Infinite Horizon Optimal Control: Deterministic and Stochastic Systems
Springer Berlin Heidelberg, 1991 - Business & Economics - 332 pages
This monograph deals with various classes of deterministic and stochastic continuous time optimal control problems that are defined over unbounded time intervals. For these problems the performance criterion is described by an improper integral and it is possible that, when evaluated at a given admissible element, this criterion is unbounded. To cope with this divergence new optimality concepts, referred to here as overtaking optimality, weakly overtaking optimality, agreeable plans, etc. , have been proposed. The motivation for studying these problems arises primarily from the economic and biological sciences where models of this type arise naturally. Indeed, any bound placed on the time hori zon is artificial when one considers the evolution of the state of an economy or species. The responsibility for the introduction of this interesting class of problems rests with the economists who first studied them in the modeling of capital accumulation processes. Perhaps the earliest of these was F. Ramsey  who, in his seminal work on the theory of saving in 1928, considered a dynamic optimization model defined on an infinite time horizon. Briefly, this problem can be described as a Lagrange problem with unbounded time interval. The advent of modern control theory, particularly the formulation of the famous Maximum Principle of Pontryagin, has had a considerable impact on the treat ment of these models as well as optimization theory in general.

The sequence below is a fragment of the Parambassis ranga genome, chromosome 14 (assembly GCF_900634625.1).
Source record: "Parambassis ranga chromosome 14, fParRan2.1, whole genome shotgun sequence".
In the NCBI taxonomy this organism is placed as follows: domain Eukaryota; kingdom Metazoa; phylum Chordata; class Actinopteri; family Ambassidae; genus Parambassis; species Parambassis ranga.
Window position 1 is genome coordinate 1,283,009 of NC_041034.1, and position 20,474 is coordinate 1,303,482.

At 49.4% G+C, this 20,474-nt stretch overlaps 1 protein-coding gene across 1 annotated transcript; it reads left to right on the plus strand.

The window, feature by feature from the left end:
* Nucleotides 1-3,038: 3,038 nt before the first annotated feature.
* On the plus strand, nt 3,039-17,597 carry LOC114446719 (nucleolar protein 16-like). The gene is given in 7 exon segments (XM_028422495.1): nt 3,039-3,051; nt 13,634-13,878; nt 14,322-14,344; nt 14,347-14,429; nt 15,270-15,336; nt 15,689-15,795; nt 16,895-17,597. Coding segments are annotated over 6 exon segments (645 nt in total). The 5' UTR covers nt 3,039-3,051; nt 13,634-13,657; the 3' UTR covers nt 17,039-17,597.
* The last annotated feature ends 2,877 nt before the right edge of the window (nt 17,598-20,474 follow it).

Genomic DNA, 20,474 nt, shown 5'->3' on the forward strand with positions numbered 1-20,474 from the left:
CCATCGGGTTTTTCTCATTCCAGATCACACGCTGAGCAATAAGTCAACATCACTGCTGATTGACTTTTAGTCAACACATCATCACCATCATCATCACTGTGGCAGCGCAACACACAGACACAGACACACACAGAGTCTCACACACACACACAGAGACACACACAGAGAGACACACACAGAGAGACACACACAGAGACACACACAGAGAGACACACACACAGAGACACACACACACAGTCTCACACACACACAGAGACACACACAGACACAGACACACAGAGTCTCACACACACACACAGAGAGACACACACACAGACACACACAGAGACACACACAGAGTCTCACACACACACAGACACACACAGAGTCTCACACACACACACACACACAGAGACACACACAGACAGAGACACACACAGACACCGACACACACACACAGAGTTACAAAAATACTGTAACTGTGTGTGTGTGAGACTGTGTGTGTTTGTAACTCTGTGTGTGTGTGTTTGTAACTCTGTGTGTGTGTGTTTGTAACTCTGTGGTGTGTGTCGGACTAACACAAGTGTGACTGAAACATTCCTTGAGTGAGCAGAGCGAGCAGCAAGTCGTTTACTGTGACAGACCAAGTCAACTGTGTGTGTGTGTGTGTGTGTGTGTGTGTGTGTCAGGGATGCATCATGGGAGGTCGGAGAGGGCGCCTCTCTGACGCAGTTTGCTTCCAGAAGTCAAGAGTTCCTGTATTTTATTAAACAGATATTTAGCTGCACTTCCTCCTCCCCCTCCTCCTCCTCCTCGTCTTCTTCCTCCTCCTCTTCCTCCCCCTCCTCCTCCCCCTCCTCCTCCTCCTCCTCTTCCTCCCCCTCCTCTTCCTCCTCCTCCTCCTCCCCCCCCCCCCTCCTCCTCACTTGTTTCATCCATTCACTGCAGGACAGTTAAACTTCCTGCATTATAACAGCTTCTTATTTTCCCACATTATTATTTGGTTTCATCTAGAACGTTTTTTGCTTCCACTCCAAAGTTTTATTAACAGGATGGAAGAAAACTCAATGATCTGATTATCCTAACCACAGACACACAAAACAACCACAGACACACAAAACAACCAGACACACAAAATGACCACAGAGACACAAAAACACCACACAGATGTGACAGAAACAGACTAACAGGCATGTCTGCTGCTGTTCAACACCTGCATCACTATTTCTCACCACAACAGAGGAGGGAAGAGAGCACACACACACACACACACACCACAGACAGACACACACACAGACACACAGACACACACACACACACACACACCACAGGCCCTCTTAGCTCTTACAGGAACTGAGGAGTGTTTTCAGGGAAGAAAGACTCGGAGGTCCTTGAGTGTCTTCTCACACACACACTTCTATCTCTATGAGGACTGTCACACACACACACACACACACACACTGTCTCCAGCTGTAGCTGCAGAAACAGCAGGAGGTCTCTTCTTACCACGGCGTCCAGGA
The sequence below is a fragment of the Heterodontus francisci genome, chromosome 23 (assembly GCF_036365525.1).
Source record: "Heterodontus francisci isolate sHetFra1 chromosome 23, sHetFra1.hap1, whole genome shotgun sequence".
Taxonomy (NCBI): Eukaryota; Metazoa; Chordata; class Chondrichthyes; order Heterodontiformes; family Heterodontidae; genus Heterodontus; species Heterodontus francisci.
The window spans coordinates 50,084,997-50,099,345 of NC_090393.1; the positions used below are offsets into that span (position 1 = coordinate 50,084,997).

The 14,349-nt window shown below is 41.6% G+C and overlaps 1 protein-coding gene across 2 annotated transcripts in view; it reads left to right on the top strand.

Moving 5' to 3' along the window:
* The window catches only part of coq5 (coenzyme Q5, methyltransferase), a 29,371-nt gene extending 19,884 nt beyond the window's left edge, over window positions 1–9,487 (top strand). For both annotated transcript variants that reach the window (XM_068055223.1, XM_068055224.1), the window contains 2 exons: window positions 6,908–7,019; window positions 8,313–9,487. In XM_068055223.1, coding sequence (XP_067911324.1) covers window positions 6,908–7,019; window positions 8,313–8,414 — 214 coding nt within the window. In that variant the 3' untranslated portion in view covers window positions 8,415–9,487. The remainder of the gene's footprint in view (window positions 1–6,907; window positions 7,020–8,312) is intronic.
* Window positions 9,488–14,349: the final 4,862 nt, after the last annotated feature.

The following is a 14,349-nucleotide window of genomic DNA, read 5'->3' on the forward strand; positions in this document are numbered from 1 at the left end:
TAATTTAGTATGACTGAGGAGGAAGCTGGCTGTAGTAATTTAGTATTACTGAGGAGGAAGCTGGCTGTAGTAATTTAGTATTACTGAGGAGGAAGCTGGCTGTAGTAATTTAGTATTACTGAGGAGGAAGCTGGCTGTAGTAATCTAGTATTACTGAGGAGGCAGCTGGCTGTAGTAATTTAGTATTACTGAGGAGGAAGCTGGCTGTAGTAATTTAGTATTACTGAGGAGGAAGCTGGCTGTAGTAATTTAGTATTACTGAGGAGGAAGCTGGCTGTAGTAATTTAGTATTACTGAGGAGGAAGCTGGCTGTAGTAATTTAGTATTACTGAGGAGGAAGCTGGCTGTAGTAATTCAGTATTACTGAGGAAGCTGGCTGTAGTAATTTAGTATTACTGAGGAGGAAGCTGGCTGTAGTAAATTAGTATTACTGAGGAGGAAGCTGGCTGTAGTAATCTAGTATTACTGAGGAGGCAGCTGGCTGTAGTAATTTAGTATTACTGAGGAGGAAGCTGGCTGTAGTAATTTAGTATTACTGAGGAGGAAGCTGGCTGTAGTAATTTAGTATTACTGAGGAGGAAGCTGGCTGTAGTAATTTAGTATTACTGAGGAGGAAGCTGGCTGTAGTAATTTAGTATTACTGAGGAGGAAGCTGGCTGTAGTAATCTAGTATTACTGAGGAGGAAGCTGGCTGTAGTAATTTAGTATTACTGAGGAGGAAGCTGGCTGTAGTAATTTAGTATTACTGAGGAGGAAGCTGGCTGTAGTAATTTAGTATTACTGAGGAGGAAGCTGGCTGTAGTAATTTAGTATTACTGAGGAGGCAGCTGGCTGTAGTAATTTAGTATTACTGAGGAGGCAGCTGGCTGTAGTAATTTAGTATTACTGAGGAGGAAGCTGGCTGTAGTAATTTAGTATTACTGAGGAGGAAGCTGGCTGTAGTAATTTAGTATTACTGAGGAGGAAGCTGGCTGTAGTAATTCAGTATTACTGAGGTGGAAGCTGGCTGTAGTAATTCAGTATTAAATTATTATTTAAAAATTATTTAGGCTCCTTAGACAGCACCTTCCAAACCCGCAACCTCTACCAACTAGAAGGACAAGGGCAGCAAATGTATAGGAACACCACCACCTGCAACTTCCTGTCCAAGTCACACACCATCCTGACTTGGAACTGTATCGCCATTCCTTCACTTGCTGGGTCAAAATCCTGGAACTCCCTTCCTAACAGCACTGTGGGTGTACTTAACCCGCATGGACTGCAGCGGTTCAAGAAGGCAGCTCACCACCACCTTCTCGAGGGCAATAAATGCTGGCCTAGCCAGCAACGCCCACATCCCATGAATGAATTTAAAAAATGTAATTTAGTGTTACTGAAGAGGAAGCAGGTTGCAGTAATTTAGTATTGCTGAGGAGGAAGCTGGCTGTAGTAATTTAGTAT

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Dynamical Systems with Unbounded Time Interval in Engineering
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absolutely continuous admissible control admissible pair admissible trajectories assume Assumption 4.1 asymptotic stability Bellman equation bounded calculus of variations Chapter Co(r concave function consider constant constraint continuous function control system convergence convex defined denote deterministic emanating from ro erists example exists an overtaking fo(r given growth condition Hamilton-Jacobi equation Hamiltonian system Hence holds horizon optimal control implies infinite horizon optimal infinity initial value integral JT(ro JT(zo Lebesgue measure Lemma linear Lipschitz continuous matrix maximization maximum principle measurable function modified Hamiltonian system Moreover negative definite nonpositive obtained optimal control problem overtaking optimal solution Proposition reduction to finite Remark result Riccati equation Section semigroup sequence ſº stationary point sufficient conditions trajectory emanating turnpike property u e U(r uniformly unique upper semicontinuous variable weakly overtaking optimal